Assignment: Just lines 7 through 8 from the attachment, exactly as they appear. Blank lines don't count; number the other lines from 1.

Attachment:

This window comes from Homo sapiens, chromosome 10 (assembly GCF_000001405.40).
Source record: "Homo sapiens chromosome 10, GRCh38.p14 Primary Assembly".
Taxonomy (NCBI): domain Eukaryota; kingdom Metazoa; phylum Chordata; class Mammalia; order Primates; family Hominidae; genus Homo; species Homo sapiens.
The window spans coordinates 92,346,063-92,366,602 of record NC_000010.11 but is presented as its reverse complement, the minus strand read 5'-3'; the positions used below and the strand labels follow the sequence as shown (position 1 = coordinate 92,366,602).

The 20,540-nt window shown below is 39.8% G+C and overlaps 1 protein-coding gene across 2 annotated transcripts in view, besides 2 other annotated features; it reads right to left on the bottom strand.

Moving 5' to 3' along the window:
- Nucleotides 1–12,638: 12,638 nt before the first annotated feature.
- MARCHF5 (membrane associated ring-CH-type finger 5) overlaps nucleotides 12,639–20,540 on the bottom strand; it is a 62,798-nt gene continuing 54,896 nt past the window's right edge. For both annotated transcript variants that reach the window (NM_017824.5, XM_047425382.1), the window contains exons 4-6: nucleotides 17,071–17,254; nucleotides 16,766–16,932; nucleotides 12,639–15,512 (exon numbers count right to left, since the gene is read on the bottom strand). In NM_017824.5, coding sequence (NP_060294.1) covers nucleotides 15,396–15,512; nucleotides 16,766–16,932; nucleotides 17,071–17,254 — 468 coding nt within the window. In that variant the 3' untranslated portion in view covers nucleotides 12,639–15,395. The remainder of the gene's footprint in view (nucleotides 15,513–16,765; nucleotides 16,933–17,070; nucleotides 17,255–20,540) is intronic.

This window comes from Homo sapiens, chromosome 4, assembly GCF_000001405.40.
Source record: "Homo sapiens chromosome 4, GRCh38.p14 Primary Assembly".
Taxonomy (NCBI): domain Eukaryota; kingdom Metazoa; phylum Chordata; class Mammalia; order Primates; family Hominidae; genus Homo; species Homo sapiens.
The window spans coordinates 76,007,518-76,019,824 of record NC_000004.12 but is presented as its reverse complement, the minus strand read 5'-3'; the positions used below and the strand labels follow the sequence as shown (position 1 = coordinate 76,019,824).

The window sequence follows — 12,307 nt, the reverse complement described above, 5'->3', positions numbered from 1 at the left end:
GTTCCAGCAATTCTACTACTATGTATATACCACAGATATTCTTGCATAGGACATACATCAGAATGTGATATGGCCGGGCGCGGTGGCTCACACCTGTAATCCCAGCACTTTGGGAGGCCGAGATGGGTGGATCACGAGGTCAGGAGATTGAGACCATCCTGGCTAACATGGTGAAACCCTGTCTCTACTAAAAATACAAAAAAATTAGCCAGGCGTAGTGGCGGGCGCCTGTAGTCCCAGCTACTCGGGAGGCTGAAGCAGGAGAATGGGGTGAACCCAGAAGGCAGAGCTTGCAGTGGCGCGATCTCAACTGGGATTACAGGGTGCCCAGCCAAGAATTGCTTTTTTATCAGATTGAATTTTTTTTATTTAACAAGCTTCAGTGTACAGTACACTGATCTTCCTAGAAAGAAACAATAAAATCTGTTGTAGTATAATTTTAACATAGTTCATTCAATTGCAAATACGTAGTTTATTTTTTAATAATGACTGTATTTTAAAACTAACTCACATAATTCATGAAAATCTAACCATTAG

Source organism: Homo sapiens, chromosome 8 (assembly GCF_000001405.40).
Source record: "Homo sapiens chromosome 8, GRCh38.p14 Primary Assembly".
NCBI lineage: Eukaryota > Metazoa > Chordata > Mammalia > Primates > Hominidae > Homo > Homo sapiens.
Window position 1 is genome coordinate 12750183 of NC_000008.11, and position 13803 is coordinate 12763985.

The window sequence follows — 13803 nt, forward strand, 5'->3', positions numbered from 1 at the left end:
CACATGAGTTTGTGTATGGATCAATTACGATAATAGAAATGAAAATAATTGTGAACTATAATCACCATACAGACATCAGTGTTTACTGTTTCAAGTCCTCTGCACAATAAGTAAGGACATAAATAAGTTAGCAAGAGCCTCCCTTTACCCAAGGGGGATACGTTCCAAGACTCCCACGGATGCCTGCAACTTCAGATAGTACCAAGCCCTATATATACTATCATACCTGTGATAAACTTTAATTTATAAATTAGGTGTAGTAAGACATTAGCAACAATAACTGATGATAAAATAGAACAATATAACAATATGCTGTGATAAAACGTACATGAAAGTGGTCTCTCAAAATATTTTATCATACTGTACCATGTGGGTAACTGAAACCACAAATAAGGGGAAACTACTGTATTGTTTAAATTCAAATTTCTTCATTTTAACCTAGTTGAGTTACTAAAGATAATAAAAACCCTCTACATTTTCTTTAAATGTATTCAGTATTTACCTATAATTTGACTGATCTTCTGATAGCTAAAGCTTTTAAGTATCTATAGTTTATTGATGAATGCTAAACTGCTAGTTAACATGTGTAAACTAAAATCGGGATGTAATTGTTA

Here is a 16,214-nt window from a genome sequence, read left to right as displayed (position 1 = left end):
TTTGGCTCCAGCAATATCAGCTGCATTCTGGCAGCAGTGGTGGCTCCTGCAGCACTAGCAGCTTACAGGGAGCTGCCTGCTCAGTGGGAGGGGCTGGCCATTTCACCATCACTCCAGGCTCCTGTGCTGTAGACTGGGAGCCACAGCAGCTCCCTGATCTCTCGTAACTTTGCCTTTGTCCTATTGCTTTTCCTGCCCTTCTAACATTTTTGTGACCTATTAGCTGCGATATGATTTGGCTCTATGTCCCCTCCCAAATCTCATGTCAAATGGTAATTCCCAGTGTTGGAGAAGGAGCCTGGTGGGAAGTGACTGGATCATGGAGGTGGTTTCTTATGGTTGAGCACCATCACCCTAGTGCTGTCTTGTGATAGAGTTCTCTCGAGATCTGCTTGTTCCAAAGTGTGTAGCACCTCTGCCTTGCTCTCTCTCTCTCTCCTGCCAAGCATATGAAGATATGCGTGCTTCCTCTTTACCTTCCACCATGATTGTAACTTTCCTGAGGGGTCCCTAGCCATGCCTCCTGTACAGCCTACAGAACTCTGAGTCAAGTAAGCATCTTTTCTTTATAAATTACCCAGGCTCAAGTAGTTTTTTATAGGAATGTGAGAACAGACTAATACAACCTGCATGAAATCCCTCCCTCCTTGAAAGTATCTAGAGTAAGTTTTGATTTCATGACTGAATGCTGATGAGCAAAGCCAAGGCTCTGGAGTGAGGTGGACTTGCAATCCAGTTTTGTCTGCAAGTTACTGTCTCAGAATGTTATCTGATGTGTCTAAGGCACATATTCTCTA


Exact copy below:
- Nucleotides 1–12,638: 12,638 nt before the first annotated feature.
- MARCHF5 (membrane associated ring-CH-type finger 5) overlaps nucleotides 12,639–20,540 on the bottom strand; it is a 62,798-nt gene continuing 54,896 nt past the window's right edge. For both annotated transcript variants that reach the window (NM_017824.5, XM_047425382.1), the window contains exons 4-6: nucleotides 17,071–17,254; nucleotides 16,766–16,932; nucleotides 12,639–15,512 (exon numbers count right to left, since the gene is read on the bottom strand). In NM_017824.5, coding sequence (NP_060294.1) covers nucleotides 15,396–15,512; nucleotides 16,766–16,932; nucleotides 17,071–17,254 — 468 coding nt within the window. In that variant the 3' untranslated portion in view covers nucleotides 12,639–15,395. The remainder of the gene's footprint in view (nucleotides 15,513–16,765; nucleotides 16,933–17,070; nucleotides 17,255–20,540) is intronic.